McAdoo recognized the potential danger of his policies – closing the stock exchange left the capital markets without a rudder and flooding the country with emergency currency tempted inflation. McAdoo’s recipe for smothering the crisis included an exit strategy. He organized the Bureau of War Risk Insurance on September 3, 1914 to promote exports of cotton and wheat to Europe. Exports would generate gold inflows in payment for American goods, which could then settle foreign obligations. McAdoo’s policies prevented a panic. Banks never suspended their promise to convert deposits into currency and the U.S. Treasury never left the gold standard during the summer and fall of 1914. On November 11, 1914, less than four months after the onset of the crisis, and four days before the opening of the Federal Reserve Banks, the exchange rate of the dollar relative to the pound sterling fell below the gold export point, and gold exports ceased.
The threat to the American financial system disappeared!
Friedman and Schwartz (1963, p.196) are reasonably accurate in saying “by November 1914 the country had recovered from the immediate shock of the declaration of war in Europe,” but with so many components to McAdoo’s plan, perhaps they overreached when adding, “thanks in no small part to the availability of Aldrich-Vreeland emergency currency.”
The contrast between 1914 and 1907 supports Friedman and Schwartz’s interpretation. The growth in emergency currency between August 1, 1914 and its peak at the end of October 1914, produced a seven percent increase in the monetary base. The money supply grew at an annual rate of 9.8 percent over the same period. By way of contrast, in 1907 the public’s obsession with currency beginning the week of October 22, 1907, when the “Knickerbocker Trust Company” suspended payments, triggered a decline in the money supply at an annual rate of 11.6 percent during the final three months of the year. Additional evidence of the power of Aldrich-Vreeland emergency currency comes from a little-known experiment that McAdoo conducted a year before the European war erupted.
II. The Lesson of 1913:
Description: Newspaper clipping USA, Woodrow Wilson signs creation of the Federal Reserve. Source: Date: 24 December 1913 (Photo credit: Wikipedia)
McAdoo flirted with Aldrich-Vreeland currency during the spring of 1913. The newly elected “President, Woodrow Wilson”, had proposed tariff reduction legislation that provoked considerable opposition in the business community. Wilson pushed for prompt passage of the “Federal Reserve Act”, in part because he expected that the new currency system could supply easy money during the first few months of reduced protection from foreign competition. When Wilson suspected that Republican Senators wanted to block currency revision to precipitate a financial panic and blame the Administration’s new tariff policies, he turned to McAdoo. In the evening of June 11, 1913, McAdoo announced (Washington Post, June 12, 1913) that “he would not hesitate to issue emergency currency to any banks making application and qualifying under the [Aldrich-Vreeland] Act.” When McAdoo was asked whether any applications had been made he simply said: “No.” The press noted that: “The only explanation obtainable as to Mr. McAdoo’s purpose…is that it is intended to give assurance…that the Wilson Administration will do its utmost to overcome any financial embarrassment that may come.”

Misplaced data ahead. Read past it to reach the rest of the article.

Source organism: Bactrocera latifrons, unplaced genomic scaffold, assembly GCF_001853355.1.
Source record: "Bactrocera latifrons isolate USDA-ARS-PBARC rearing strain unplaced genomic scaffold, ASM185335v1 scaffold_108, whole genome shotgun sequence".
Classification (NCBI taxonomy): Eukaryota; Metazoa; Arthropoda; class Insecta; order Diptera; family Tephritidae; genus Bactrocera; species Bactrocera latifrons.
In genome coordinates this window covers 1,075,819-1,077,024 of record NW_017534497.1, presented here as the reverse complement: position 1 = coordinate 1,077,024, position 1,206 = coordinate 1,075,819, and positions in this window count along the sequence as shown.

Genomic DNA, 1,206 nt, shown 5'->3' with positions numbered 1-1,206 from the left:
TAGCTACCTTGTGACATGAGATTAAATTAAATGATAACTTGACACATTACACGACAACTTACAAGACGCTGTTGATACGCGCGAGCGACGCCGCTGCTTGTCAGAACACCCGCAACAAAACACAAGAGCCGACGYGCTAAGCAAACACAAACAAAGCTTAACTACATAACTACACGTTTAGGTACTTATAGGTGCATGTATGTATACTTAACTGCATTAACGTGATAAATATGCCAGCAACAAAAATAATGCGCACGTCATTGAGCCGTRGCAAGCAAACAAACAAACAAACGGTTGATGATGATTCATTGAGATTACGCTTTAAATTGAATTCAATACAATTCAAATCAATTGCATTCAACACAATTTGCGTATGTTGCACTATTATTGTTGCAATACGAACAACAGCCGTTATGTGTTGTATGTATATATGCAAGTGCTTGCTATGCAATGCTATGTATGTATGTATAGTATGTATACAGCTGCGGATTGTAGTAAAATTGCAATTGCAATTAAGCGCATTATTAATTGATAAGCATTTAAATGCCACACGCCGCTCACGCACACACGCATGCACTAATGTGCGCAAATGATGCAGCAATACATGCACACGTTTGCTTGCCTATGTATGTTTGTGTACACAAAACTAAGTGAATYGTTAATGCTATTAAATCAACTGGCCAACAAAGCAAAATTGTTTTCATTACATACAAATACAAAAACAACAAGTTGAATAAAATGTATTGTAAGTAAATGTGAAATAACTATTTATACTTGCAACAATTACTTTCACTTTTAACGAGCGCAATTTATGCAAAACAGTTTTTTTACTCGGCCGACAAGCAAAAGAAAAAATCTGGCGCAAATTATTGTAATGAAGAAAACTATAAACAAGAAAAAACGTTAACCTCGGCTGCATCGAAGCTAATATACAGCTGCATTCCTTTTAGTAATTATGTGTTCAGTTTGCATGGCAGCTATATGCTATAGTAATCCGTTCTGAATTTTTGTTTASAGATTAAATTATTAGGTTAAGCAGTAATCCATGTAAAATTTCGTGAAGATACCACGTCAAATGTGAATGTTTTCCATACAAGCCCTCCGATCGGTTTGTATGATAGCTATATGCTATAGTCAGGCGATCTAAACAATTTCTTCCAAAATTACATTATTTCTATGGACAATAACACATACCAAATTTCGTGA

Would Aldrich-Vreeland currency succeed in calming the business community?
Opponents of the original legislation had argued that, instead of preventing a panic, the provision of emergency currency might backfire and provoke one. The then Comptroller of the Currency, William Ridgely, said (Comptroller of the Currency, 1907, p.74): “The issue of so-called emergency notes…would at once be a confession of weakness and a danger signal that no bank would dare make until in desperate condition.” Perhaps that is why no emergency currency had ever been requested since the Aldrich-Vreeland Act had been passed in May 1908. How did the business world respond to McAdoo’s June 11, 1913 invitation?